SearchHut is a FOSS search engine I have been hacking on for the past week, which was "announced" this morning.
I'm really unhappy with how the roll-out went. It was much too early. I had been discussing the project and sharing access to the development environment for testing and feedback in the SourceHut off-topic IRC channel, which is a relatively small community, with an explicit request not to share details of the project more widely outside of the channel. Someone in this channel misunderstood my request and posted it to Hacker News, and by the time I woke up and saw it the next morning, it was too late to stop.
The search engine is not presently capable of producing useful results for a large variety of queries. The search index, now being rebuilt for production, is only a quarter of the size of my local development index. I also have not been able to verify my assumptions at scale, and I have no clue if we're a few million pages away from 5-10 second search queries and having to rewrite the indexing backend, or if our weighting heuristics are wrong and we're going to have to rebuild the index after some tweaks. I have not had time to test the production hardware to the extent that I was planning, or to do a renewed cost analysis. The site is full of 404 links and documentation stubs, and the form to request new domains, approve or reject such requests, or browse the list of domains, is not implemented. The search query syntax was planned to be extended later on, and the documentation & draft blog post mention several aspirational features which don't actually work as if they were already there.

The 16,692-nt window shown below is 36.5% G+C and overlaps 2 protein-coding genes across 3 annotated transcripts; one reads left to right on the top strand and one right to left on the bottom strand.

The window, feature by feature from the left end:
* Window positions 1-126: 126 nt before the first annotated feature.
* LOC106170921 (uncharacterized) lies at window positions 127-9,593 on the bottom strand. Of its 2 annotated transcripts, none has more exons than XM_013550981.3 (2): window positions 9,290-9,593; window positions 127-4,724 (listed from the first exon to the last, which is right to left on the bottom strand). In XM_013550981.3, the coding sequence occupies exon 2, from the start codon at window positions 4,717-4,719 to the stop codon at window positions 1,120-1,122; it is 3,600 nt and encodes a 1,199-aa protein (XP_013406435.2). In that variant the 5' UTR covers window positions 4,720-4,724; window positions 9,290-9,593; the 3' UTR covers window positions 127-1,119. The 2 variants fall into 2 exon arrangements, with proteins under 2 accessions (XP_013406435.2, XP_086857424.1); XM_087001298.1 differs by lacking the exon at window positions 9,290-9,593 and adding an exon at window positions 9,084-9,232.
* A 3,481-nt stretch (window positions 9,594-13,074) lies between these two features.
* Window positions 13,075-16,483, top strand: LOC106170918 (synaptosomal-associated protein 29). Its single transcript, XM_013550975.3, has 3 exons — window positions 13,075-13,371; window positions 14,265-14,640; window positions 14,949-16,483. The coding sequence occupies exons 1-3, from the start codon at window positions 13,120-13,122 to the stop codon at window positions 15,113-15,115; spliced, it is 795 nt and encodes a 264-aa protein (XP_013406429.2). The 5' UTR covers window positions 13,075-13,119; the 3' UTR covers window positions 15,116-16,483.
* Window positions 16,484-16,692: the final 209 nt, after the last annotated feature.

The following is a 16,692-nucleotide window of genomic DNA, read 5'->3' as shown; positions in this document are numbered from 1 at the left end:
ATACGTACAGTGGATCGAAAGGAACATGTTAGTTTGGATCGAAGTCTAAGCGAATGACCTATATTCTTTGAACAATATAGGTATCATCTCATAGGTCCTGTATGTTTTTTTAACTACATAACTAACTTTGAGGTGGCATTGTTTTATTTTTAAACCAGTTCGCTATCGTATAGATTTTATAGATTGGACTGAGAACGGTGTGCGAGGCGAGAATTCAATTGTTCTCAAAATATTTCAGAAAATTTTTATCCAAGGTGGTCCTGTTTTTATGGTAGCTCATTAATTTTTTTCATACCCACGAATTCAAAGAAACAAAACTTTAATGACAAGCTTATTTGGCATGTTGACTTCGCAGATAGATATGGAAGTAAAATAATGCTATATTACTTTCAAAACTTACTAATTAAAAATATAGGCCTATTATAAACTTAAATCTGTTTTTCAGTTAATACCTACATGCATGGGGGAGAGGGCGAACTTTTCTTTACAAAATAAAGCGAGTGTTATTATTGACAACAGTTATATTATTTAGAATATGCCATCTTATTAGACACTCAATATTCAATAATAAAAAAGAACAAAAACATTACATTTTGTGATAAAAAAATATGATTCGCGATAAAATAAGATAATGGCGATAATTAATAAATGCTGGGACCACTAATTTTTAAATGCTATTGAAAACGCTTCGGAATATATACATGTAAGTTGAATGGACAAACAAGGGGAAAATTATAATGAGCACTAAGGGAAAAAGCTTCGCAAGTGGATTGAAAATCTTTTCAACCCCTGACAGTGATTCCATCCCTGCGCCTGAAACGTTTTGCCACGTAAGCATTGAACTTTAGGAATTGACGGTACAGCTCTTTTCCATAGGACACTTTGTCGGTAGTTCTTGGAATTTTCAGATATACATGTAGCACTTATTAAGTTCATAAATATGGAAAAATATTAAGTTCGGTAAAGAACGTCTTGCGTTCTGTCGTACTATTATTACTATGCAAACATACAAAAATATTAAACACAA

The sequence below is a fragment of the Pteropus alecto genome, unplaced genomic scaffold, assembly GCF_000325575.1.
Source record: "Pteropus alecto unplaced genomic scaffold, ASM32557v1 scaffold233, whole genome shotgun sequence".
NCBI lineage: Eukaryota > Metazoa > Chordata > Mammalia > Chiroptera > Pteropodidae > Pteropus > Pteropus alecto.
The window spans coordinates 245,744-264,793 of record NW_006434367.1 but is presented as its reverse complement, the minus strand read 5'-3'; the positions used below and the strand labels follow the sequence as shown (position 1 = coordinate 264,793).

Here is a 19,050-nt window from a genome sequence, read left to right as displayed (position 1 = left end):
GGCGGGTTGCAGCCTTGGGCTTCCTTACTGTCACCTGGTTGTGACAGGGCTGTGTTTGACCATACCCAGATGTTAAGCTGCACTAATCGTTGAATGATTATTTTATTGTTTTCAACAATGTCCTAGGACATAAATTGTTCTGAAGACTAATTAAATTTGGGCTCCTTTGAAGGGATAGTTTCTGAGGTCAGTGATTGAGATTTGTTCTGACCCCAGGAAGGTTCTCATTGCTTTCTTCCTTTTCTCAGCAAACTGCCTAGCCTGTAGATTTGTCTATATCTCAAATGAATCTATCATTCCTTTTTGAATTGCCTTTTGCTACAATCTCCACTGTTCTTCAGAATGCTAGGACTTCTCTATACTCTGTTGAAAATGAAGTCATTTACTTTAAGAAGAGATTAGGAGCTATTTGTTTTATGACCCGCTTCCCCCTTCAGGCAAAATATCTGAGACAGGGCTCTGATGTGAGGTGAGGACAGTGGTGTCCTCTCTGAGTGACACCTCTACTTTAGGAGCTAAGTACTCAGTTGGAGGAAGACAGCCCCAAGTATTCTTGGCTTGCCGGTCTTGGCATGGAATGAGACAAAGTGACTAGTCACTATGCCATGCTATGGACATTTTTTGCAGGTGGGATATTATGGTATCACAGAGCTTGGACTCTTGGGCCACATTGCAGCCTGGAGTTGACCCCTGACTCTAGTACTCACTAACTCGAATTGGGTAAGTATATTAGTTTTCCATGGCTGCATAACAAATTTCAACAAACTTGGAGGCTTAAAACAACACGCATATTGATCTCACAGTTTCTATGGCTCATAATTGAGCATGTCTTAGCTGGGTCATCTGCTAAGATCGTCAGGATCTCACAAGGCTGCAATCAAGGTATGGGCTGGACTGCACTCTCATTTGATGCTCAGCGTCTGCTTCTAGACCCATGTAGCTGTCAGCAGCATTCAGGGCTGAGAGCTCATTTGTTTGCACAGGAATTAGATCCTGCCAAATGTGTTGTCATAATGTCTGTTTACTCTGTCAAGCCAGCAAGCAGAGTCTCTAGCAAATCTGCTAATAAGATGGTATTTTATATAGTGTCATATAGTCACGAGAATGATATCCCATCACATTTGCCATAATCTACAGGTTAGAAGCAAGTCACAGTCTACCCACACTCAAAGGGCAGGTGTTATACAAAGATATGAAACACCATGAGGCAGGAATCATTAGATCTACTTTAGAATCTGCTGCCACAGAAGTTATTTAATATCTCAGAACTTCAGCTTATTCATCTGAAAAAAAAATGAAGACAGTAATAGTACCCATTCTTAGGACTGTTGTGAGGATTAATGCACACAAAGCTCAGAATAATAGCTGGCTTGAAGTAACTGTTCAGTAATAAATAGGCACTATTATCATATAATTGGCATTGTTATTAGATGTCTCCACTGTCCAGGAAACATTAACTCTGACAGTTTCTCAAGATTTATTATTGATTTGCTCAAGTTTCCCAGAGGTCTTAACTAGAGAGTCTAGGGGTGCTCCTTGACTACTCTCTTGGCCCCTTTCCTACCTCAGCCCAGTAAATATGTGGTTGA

My typical workflow involves coming up with and implementing a design, then verifying that design by proving it in the crucible of real-world workloads. Until this process is complete, my software is not done, and I don't feel confident shipping it. Without this, I have no basis to establish confidence in the system, and I don't want users to rely on it. Nevertheless, I felt forced to ship this incomplete and unverified software to end-users on short notice.
Consequently, I've decided to take the system offline for the time being. I'm not sure when it will be back; my motivation for this project has evaporated. It went from a fun experiment to a premature nightmare overnight.
The fault is mine: I should have been clearer about my intentions on IRC. I apologise if you have been adversely affected by this decision.